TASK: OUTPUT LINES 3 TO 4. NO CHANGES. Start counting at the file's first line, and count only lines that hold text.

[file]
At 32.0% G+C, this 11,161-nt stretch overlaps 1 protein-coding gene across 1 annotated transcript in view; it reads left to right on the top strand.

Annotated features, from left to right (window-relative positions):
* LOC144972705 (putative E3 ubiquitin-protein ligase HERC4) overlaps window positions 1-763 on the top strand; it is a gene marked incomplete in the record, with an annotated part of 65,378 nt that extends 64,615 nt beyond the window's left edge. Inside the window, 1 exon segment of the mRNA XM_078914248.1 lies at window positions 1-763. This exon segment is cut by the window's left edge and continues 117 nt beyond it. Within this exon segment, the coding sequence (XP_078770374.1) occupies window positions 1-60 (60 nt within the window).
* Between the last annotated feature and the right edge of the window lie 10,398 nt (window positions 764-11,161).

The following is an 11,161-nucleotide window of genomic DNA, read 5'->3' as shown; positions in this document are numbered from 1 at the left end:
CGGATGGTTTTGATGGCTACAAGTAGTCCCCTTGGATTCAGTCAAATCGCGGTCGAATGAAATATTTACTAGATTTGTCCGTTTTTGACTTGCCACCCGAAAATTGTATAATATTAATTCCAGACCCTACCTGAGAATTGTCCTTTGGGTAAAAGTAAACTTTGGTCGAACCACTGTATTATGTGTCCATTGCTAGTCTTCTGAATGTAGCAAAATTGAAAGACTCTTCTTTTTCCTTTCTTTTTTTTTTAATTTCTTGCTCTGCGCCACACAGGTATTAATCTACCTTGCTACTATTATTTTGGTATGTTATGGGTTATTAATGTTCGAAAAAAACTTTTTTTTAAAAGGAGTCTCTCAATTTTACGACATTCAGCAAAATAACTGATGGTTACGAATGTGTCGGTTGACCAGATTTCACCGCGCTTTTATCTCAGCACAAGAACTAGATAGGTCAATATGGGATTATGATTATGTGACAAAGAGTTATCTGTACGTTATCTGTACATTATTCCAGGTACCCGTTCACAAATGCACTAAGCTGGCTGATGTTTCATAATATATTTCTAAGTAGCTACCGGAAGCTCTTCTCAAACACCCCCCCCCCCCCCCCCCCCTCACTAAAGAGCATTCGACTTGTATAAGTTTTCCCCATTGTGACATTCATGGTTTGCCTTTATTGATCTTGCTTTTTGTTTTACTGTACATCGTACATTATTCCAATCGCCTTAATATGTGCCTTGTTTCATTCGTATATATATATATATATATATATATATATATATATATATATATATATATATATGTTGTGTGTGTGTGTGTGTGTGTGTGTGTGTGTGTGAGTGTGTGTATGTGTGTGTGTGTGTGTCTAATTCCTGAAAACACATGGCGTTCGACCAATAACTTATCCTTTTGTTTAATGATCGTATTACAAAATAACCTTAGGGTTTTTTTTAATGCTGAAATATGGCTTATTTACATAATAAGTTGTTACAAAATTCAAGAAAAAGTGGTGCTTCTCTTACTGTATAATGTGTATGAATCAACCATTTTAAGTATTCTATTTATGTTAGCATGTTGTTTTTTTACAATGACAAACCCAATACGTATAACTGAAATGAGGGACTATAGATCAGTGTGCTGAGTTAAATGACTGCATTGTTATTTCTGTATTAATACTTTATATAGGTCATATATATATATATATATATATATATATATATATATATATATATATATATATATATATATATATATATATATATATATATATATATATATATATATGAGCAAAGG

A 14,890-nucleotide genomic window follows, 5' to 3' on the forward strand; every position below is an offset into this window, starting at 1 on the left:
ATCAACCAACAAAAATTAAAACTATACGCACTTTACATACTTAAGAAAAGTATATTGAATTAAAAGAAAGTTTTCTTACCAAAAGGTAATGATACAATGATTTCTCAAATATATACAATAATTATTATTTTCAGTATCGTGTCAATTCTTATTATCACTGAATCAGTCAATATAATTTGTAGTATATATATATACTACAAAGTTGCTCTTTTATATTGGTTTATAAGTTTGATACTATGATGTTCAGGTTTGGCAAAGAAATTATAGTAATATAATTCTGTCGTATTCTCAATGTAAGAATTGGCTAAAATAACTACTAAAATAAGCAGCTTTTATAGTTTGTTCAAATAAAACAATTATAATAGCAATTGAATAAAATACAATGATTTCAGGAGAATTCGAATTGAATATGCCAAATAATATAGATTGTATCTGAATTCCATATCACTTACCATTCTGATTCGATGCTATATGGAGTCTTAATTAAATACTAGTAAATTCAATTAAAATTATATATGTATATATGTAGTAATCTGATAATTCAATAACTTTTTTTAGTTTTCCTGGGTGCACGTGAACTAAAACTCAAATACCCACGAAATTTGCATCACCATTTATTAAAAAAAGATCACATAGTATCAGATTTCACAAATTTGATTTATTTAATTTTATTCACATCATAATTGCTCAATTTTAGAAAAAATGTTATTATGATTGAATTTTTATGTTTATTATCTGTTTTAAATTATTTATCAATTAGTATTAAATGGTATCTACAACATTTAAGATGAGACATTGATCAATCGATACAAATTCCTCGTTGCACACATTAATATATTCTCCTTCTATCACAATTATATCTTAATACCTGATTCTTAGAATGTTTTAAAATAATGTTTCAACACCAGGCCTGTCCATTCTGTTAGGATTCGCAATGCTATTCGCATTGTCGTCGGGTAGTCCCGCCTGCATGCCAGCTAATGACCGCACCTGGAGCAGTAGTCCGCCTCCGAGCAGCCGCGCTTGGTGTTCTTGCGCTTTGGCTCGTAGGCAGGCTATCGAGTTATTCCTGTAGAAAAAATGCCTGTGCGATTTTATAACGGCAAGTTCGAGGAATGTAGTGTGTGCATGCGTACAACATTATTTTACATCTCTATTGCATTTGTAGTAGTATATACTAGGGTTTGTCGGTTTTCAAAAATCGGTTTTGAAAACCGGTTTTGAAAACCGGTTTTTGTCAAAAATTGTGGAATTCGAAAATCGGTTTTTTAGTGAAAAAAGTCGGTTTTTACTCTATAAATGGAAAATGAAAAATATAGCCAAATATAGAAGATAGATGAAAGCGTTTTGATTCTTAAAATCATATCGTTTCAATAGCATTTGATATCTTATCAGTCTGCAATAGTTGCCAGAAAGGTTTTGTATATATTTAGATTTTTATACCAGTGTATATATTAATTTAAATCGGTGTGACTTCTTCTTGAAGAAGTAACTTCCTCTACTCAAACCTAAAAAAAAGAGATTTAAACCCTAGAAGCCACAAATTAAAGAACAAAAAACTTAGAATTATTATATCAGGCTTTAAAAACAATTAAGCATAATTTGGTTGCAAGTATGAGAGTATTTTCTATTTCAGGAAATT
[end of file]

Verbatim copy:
* LOC144972705 (putative E3 ubiquitin-protein ligase HERC4) overlaps window positions 1-763 on the top strand; it is a gene marked incomplete in the record, with an annotated part of 65,378 nt that extends 64,615 nt beyond the window's left edge. Inside the window, 1 exon segment of the mRNA XM_078914248.1 lies at window positions 1-763. This exon segment is cut by the window's left edge and continues 117 nt beyond it. Within this exon segment, the coding sequence (XP_078770374.1) occupies window positions 1-60 (60 nt within the window).
* Between the last annotated feature and the right edge of the window lie 10,398 nt (window positions 764-11,161).